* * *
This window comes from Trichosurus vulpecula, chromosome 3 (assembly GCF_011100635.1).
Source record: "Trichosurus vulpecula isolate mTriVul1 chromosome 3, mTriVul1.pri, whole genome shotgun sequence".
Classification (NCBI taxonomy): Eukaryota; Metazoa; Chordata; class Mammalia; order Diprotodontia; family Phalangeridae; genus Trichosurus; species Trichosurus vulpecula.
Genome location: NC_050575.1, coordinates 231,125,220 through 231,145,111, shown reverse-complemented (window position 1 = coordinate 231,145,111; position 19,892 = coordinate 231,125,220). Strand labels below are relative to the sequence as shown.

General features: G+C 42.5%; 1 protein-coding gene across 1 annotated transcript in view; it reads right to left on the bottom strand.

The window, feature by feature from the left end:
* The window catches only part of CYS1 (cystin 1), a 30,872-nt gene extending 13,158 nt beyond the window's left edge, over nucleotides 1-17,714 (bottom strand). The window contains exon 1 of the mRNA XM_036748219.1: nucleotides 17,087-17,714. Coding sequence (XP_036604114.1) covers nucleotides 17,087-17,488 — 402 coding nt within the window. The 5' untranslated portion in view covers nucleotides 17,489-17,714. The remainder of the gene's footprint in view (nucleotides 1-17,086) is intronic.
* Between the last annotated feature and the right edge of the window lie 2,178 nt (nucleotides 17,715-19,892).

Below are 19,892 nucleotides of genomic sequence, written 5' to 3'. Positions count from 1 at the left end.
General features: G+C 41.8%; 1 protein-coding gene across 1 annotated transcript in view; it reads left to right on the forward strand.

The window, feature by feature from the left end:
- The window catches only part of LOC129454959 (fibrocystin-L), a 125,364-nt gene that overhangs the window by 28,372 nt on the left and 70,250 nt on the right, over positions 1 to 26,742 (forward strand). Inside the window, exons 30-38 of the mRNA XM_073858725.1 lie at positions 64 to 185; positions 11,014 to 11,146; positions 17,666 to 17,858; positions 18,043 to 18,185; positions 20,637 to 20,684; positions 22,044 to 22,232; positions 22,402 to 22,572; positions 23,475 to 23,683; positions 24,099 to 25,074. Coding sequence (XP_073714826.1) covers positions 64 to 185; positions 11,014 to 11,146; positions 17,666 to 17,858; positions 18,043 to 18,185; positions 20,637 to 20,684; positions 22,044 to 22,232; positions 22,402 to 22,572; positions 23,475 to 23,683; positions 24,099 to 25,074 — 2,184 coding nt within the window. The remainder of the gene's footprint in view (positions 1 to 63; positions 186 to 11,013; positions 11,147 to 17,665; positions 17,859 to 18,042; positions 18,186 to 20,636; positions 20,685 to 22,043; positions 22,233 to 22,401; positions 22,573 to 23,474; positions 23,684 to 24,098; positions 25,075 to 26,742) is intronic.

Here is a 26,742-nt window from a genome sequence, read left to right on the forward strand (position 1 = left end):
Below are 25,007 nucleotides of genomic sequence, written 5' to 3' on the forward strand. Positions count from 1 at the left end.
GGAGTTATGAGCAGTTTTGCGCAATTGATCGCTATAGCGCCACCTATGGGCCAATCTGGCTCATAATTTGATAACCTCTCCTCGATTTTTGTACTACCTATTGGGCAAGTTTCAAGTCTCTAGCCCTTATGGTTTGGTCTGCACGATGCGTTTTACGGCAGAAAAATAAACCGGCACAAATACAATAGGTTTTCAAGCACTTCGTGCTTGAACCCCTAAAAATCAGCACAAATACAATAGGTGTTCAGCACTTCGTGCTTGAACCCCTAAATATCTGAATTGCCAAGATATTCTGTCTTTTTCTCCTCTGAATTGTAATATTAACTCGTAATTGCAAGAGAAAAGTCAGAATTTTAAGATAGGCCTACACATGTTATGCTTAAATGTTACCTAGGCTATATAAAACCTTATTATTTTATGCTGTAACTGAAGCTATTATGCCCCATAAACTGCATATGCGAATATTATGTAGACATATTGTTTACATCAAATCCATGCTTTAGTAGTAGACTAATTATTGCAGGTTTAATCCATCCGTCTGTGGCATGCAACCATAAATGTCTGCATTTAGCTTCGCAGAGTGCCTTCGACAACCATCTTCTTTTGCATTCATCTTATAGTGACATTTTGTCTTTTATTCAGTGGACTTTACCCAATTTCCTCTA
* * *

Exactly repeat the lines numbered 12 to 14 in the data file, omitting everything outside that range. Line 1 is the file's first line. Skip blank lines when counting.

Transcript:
- The window catches only part of LOC129454959 (fibrocystin-L), a 125,364-nt gene that overhangs the window by 28,372 nt on the left and 70,250 nt on the right, over positions 1 to 26,742 (forward strand). Inside the window, exons 30-38 of the mRNA XM_073858725.1 lie at positions 64 to 185; positions 11,014 to 11,146; positions 17,666 to 17,858; positions 18,043 to 18,185; positions 20,637 to 20,684; positions 22,044 to 22,232; positions 22,402 to 22,572; positions 23,475 to 23,683; positions 24,099 to 25,074. Coding sequence (XP_073714826.1) covers positions 64 to 185; positions 11,014 to 11,146; positions 17,666 to 17,858; positions 18,043 to 18,185; positions 20,637 to 20,684; positions 22,044 to 22,232; positions 22,402 to 22,572; positions 23,475 to 23,683; positions 24,099 to 25,074 — 2,184 coding nt within the window. The remainder of the gene's footprint in view (positions 1 to 63; positions 186 to 11,013; positions 11,147 to 17,665; positions 17,859 to 18,042; positions 18,186 to 20,636; positions 20,685 to 22,043; positions 22,233 to 22,401; positions 22,573 to 23,474; positions 23,684 to 24,098; positions 25,075 to 26,742) is intronic.

Here is a 26,742-nt window from a genome sequence, read left to right on the forward strand (position 1 = left end):
Below are 25,007 nucleotides of genomic sequence, written 5' to 3' on the forward strand. Positions count from 1 at the left end.